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Davis, California

Sunday, March 3, 2024

Predicting movements of invasive species

Invasive species cost U.S. taxpayers billions of dollars every year. The speed of an invasion is a big concern for documenting these invasive species. Determining the rate at which these species enter a new territory allows for a prediction of the rate of invasion.

Alan Hastings, UC Davis researcher and mathematical ecologist, has been working alongside Brett A. Melbourne of the University of Colorado to study the uncertainty in species invasion.

The study conducted involved red flour beetles. The beetles were attracted to wheat flour in experimental and enclosed environments with linked “habitat patches.” Data was collected from 30 separate landscapes composed of identical patches of land with identical conditions in each. The patches contained an initial count of 20 red flour beetles. After 13 generations, which took about a year and a half, the beetles spanned a range of 10 to 31 patches.

“The beetles gave us an opportunity to perform multiple replicates under highly controlled conditions, allowing us to study the variability of the rate of spread,” Hastings said. “We use the beetle as an easy way to manipulate and study model organisms.”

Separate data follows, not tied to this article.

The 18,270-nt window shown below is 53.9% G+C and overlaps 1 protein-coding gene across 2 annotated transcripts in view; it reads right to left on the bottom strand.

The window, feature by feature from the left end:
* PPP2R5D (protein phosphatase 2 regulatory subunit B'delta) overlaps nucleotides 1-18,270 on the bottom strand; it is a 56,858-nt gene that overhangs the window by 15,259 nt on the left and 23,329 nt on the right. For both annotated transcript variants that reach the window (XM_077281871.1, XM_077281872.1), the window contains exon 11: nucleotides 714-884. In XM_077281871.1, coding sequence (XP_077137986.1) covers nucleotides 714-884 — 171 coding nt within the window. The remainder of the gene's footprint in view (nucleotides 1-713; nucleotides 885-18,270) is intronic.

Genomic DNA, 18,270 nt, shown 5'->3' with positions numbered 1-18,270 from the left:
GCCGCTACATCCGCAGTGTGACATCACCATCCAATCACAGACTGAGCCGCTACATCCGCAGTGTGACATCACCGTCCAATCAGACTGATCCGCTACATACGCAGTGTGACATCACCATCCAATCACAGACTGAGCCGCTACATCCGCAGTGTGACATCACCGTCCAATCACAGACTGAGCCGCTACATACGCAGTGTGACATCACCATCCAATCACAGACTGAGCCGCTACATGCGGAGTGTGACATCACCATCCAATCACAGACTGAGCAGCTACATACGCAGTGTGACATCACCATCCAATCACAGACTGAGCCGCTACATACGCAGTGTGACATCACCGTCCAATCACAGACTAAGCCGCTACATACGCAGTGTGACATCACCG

In this sense, the beetle allowed for a more simplified look at species but also provided a reference point.

The study determined that the rate of an invasive species spreading is highly variable. Being able to determine the speed and predict the movements of the species allows researchers to prepare.

“We now know that invasions are less predictable than we thought. This will allow us to take this uncertainty into account,” Melbourne said.

Currently invasive species pose a threat to populations that aren’t adequately prepared to contain these species. This study aims to foresee invasions prior to their occurrence to fend off potential harms.

“We shouldn’t be lax about a species that appears not to spread fast because it might suddenly spread dramatically,” Melbourne said.

“We (Brett Melbourne and I) were recently awarded a five year [National Science Foundation] grant for about $800,000 to continue studies using a similar experimental setup, both here in Davis, and in Colorado, to look at range limits and then at the potential effects of climate change on species,” Hastings said in an e-mail interview. “This grant uses stimulus money and will again serve as a way to train undergraduates as well.”

The lab relies a lot on undergraduate assistants to work day to day on these problems. With the grant, the researchers have high hopes of paving a path to make predictability of invasion more accurate. Diminishing the high level of uncertainty is the first step, and that seems to be the goal of future studies.


SADAF MOGHIMI can be reached at features@theaggie.org. 


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